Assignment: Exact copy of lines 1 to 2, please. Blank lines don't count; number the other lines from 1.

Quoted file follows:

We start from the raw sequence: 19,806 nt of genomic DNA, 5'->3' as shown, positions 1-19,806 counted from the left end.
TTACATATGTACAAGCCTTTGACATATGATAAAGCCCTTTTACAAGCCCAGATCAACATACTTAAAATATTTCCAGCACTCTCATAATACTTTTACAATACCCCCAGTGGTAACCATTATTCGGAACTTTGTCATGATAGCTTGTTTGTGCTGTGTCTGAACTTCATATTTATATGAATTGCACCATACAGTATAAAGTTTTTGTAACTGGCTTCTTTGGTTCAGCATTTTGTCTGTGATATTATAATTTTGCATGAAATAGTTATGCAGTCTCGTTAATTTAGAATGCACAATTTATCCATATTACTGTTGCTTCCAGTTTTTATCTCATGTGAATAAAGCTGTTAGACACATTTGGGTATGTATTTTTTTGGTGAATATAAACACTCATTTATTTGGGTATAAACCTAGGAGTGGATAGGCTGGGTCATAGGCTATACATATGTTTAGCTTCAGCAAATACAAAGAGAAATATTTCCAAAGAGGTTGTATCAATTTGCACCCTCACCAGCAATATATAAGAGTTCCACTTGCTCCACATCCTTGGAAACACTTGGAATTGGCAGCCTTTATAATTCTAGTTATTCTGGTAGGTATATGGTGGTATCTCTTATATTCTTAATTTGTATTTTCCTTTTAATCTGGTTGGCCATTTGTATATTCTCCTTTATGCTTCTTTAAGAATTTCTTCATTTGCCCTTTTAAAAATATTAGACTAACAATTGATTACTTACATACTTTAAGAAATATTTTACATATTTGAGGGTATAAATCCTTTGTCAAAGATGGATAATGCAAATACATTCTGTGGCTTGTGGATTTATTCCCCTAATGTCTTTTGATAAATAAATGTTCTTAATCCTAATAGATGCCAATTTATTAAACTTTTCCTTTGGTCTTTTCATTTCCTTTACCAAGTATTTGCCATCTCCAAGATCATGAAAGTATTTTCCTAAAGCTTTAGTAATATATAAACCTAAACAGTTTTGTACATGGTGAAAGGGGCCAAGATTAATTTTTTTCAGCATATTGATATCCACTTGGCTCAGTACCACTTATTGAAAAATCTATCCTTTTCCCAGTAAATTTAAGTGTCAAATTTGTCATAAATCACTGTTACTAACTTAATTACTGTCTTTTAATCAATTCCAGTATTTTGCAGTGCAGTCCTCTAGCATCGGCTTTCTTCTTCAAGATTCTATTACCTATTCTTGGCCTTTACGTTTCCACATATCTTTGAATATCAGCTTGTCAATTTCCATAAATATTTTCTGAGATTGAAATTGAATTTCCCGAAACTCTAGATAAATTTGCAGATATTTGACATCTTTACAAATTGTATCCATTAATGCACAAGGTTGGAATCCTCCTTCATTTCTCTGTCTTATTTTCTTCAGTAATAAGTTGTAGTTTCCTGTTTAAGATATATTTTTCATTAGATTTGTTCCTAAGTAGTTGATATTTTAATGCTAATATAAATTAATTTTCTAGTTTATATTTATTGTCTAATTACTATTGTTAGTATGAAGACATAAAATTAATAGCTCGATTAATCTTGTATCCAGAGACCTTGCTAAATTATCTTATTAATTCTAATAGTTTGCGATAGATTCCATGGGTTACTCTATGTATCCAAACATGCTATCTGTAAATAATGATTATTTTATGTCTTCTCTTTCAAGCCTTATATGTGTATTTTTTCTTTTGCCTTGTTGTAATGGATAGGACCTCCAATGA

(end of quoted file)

We start from the raw sequence: 19,806 nt of genomic DNA, 5'->3' as shown, positions 1-19,806 counted from the left end.
TTACATATGTACAAGCCTTTGACATATGATAAAGCCCTTTTACAAGCCCAGATCAACATACTTAAAATATTTCCAGCACTCTCATAATACTTTTACAATACCCCCAGTGGTAACCATTATTCGGAACTTTGTCATGATAGCTTGTTTGTGCTGTGTCTGAACTTCATATTTATATGAATTGCACCATACAGTATAAAGTTTTTGTAACTGGCTTCTTTGGTTCAGCATTTTGTCTGTGATATTATAATTTTGCATGAAATAGTTATGCAGTCTCGTTAATTTAGAATGCACAATTTATCCATATTACTGTTGCTTCCAGTTTTTATCTCATGTGAATAAAGCTGTTAGACACATTTGGGTATGTATTTTTTTGGTGAATATAAACACTCATTTATTTGGGTATAAACCTAGGAGTGGATAGGCTGGGTCATAGGCTATACATATGTTTAGCTTCAGCAAATACAAAGAGAAATATTTCCAAAGAGGTTGTATCAATTTGCACCCTCACCAGCAATATATAAGAGTTCCACTTGCTCCACATCCTTGGAAACACTTGGAATTGGCAGCCTTTATAATTCTAGTTATTCTGGTAGGTATATGGTGGTATCTCTTATATTCTTAATTTGTATTTTCCTTTTAATCTGGTTGGCCATTTGTATATTCTCCTTTATGCTTCTTTAAGAATTTCTTCATTTGCCCTTTTAAAAATATTAGACTAACAATTGATTACTTACATACTTTAAGAAATATTTTACATATTTGAGGGTATAAATCCTTTGTCAAAGATGGATAATGCAAATACATTCTGTGGCTTGTGGATTTATTCCCCTAATGTCTTTTGATAAATAAATGTTCTTAATCCTAATAGATGCCAATTTATTAAACTTTTCCTTTGGTCTTTTCATTTCCTTTACCAAGTATTTGCCATCTCCAAGATCATGAAAGTATTTTCCTAAAGCTTTAGTAATATATAAACCTAAACAGTTTTGTACATGGTGAAAGGGGCCAAGATTAATTTTTTTCAGCATATTGATATCCACTTGGCTCAGTACCACTTATTGAAAAATCTATCCTTTTCCCAGTAAATTTAAGTGTCAAATTTGTCATAAATCACTGTTACTAACTTAATTACTGTCTTTTAATCAATTCCAGTATTTTGCAGTGCAGTCCTCTAGCATCGGCTTTCTTCTTCAAGATTCTATTACCTATTCTTGGCCTTTACGTTTCCACATATCTTTGAATATCAGCTTGTCAATTTCCATAAATATTTTCTGAGATTGAAATTGAATTTCCCGAAACTCTAGATAAATTTGCAGATATTTGACATCTTTACAAATTGTATCCATTAATGCACAAGGTTGGAATCCTCCTTCATTTCTCTGTCTTATTTTCTTCAGTAATAAGTTGTAGTTTCCTGTTTAAGATATATTTTTCATTAGATTTGTTCCTAAGTAGTTGATATTTTAATGCTAATATAAATTAATTTTCTAGTTTATATTTATTGTCTAATTACTATTGTTAGTATGAAGACATAAAATTAATAGCTCGATTAATCTTGTATCCAGAGACCTTGCTAAATTATCTTATTAATTCTAATAGTTTGCGATAGATTCCATGGGTTACTCTATGTATCCAAACATGCTATCTGTAAATAATGATTATTTTATGTCTTCTCTTTCAAGCCTTATATGTGTATTTTTTCTTTTGCCTTGTTGTAATGGATAGGACCTCCAATGA